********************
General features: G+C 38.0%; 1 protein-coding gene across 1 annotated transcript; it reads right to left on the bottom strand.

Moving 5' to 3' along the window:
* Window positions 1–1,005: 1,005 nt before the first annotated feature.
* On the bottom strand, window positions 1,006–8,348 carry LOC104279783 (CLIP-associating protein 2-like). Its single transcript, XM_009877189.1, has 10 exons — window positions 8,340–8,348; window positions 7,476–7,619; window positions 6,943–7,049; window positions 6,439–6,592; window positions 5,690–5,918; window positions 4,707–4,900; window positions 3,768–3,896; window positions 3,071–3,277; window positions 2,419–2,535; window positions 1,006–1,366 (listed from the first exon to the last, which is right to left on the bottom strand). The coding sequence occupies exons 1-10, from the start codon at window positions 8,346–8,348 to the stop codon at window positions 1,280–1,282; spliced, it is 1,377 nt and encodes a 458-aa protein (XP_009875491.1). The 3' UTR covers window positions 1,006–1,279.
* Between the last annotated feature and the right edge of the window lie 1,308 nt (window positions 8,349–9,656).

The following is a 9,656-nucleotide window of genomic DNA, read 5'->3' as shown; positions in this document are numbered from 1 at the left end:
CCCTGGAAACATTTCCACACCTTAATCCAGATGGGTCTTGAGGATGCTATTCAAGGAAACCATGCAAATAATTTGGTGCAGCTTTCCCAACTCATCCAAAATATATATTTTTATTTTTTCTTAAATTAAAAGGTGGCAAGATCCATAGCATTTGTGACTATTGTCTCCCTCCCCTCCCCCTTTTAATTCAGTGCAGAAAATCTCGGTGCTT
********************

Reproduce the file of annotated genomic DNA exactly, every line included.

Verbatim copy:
General features: G+C 38.0%; 1 protein-coding gene across 1 annotated transcript; it reads right to left on the bottom strand.

Moving 5' to 3' along the window:
* Window positions 1–1,005: 1,005 nt before the first annotated feature.
* On the bottom strand, window positions 1,006–8,348 carry LOC104279783 (CLIP-associating protein 2-like). Its single transcript, XM_009877189.1, has 10 exons — window positions 8,340–8,348; window positions 7,476–7,619; window positions 6,943–7,049; window positions 6,439–6,592; window positions 5,690–5,918; window positions 4,707–4,900; window positions 3,768–3,896; window positions 3,071–3,277; window positions 2,419–2,535; window positions 1,006–1,366 (listed from the first exon to the last, which is right to left on the bottom strand). The coding sequence occupies exons 1-10, from the start codon at window positions 8,346–8,348 to the stop codon at window positions 1,280–1,282; spliced, it is 1,377 nt and encodes a 458-aa protein (XP_009875491.1). The 3' UTR covers window positions 1,006–1,279.
* Between the last annotated feature and the right edge of the window lie 1,308 nt (window positions 8,349–9,656).

The following is a 9,656-nucleotide window of genomic DNA, read 5'->3' as shown; positions in this document are numbered from 1 at the left end:
CCCTGGAAACATTTCCACACCTTAATCCAGATGGGTCTTGAGGATGCTATTCAAGGAAACCATGCAAATAATTTGGTGCAGCTTTCCCAACTCATCCAAAATATATATTTTTATTTTTTCTTAAATTAAAAGGTGGCAAGATCCATAGCATTTGTGACTATTGTCTCCCTCCCCTCCCCCTTTTAATTCAGTGCAGAAAATCTCGGTGCTT